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Reprinted from the April 2005 ABI Journal April 1, 2005

Web posted and Copyright © April 1, 2005, American Bankruptcy Institute.

House Panel Rubber-stamps S. 256
House Floor and White House Await

ver the vocal objections of Democrats, Republicans on the House Judiciary Committee rolled the bankruptcy bill through the committee in the exact form received from the Senate on March 10. The committee defeated all 18 amendments attempted by Democrats. The vote on final passage was 22-13, clearing the bill for the House floor in early April. If, as expected, no amendments are added, S. 256 will be sent to President Bush for his certain signature.

Chairman F. James Sensenbrenner (R-Wis.) stated: "The need for bankruptcy reform is long overdue and crucial to our nation's economy and the well-being of our citizens. Every day that goes by without these reforms, more abuse and fraud goes undetected... We need to close the so-called 'mansion loophole' now. We need to ensure that deadbeat parents can no longer use bankruptcy to shed their child and spousal support obligations. We need to make chapter 12 a permanent component of the Bankruptcy Code and to extend that relief to family fishermen. And we need to enact important administrative reforms like direct appeals, streamlined reorganization procedures and additional judgeships that will reduce unnecessary burdens upon the current bankruptcy system."

Senate Action Adds Tough Limit on KERPs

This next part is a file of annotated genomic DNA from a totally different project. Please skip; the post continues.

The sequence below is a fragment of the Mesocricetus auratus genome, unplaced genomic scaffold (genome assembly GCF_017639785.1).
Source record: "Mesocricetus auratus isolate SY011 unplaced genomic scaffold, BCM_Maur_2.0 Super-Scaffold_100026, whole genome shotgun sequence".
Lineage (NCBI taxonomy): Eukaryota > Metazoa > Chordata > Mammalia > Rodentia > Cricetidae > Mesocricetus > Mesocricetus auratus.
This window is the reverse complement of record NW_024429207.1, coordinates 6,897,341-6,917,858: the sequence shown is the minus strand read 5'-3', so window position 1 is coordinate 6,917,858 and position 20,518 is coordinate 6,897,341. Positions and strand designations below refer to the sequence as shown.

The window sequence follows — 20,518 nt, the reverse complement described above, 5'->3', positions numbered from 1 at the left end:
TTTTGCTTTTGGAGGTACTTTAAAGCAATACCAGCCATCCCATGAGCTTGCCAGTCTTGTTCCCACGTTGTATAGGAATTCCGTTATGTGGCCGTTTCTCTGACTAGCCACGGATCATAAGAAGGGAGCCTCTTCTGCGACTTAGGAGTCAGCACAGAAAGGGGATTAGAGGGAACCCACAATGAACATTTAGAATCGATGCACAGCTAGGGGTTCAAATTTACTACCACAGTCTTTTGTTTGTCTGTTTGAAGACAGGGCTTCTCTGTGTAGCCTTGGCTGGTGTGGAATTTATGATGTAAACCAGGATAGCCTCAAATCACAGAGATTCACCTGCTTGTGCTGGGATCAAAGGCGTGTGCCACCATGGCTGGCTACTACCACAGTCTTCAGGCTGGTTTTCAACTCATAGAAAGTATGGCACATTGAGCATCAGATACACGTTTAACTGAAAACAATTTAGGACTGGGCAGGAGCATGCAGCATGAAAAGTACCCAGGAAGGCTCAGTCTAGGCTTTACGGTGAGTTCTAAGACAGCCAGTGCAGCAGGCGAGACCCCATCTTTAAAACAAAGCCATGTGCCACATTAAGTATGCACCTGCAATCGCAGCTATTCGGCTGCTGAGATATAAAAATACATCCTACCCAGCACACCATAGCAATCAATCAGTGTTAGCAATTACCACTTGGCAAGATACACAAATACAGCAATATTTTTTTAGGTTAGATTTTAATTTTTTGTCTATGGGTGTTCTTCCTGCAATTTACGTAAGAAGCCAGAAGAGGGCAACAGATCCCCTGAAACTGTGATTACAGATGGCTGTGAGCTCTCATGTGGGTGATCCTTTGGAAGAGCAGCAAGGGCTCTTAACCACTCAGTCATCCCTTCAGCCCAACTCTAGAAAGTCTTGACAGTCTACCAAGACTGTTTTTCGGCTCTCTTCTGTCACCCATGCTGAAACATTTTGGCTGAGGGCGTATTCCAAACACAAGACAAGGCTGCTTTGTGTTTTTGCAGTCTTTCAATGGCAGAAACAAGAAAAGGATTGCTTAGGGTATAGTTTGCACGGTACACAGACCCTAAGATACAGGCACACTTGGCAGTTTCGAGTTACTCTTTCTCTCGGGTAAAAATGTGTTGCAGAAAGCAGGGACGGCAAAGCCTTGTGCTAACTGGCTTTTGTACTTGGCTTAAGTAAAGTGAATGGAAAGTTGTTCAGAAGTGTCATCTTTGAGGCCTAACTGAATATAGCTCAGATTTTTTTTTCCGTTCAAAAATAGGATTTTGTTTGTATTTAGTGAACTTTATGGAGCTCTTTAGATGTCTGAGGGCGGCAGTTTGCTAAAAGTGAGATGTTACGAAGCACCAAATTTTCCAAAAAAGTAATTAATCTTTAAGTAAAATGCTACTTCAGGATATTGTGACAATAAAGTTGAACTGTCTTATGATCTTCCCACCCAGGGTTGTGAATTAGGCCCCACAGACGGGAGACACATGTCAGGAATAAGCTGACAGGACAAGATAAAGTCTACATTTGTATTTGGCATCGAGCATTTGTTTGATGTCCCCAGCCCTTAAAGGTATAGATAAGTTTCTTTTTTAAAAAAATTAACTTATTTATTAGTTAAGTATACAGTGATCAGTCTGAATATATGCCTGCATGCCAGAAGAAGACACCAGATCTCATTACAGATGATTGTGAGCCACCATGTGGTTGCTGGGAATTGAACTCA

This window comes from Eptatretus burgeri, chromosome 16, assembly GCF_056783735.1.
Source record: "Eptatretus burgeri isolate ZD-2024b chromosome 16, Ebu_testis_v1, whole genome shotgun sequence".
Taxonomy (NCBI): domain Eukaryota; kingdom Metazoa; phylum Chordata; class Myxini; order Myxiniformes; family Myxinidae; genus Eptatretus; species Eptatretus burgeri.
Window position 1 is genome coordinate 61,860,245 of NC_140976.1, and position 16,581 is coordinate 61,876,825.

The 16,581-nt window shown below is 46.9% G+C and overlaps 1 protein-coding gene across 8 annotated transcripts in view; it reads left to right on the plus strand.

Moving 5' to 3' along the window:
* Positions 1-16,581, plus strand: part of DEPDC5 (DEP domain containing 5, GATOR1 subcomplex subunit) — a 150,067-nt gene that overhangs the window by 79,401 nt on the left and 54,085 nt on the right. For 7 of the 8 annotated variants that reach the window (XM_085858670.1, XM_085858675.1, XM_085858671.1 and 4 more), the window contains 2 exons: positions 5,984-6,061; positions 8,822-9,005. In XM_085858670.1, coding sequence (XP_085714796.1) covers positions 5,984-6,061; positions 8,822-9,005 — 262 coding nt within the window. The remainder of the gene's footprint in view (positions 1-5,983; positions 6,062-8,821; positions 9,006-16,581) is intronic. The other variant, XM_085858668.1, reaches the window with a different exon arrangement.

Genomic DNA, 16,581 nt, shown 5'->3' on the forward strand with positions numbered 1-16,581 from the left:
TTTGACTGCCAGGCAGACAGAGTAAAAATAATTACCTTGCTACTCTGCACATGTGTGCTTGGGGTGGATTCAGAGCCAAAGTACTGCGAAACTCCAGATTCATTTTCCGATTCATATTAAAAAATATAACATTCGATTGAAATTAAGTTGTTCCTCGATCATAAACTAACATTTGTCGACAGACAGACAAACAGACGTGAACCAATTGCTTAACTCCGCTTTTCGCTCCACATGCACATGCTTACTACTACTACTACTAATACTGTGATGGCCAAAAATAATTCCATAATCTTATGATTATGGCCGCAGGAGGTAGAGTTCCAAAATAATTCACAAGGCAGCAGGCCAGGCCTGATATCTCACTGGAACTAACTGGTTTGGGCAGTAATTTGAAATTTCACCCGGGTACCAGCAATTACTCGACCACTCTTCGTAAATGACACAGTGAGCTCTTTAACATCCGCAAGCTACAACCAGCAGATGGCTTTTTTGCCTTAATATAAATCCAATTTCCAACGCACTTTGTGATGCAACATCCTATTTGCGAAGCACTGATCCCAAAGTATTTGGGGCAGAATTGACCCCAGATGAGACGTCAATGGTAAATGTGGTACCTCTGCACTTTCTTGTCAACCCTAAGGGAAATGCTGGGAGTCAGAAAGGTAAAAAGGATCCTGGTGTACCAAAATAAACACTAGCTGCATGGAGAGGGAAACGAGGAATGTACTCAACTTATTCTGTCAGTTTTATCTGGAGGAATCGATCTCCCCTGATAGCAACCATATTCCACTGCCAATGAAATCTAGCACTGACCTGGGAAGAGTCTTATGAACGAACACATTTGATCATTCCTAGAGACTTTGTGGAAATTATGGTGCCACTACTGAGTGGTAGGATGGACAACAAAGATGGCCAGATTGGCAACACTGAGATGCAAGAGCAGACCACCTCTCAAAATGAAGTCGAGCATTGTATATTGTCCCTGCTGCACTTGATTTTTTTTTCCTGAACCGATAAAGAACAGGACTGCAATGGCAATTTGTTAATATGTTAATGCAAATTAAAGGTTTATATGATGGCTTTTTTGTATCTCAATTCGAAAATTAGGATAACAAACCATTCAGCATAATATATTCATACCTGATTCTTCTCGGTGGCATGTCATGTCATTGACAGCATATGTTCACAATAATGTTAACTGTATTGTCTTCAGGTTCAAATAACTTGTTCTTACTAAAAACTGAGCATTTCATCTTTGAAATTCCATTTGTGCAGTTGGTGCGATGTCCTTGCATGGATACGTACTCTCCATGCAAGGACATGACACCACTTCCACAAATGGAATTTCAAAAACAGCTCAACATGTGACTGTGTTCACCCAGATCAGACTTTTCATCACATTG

Before passing S. 256 by a 74-25 vote, the full Senate beat back virtually all attempts to amend the bill. The Senate rejected the so-called Schumer amendment, excepting from discharge debts arising from fines imposed for impeding access to abortion clinics, and an amendment to restore the per se disqualification of investment banks from being retained post-petition where they had been an underwriter of the debtor before bankruptcy. One important change in current chapter 11 practice was added at the committee level, however. The committee approved, with little debate, a Kennedy amendment to restrict the use of key employee retention plans, bonuses and severance payments in chapter 11 reorganizations. The provision would prohibit a bankruptcy judge from approving retention bonuses in every case unless the debtor can prove that the employee has a bona fide job offer at the same or greater rate of compensation; was prepared to accept the job offer and the services of that employee are "essential to the survival of the business." The amendment also places significant caps on the amount of such bonuses and payments. A number of restructuring professionals have expressed concern over the scope of the provision for its potential effect on the reorganization process.


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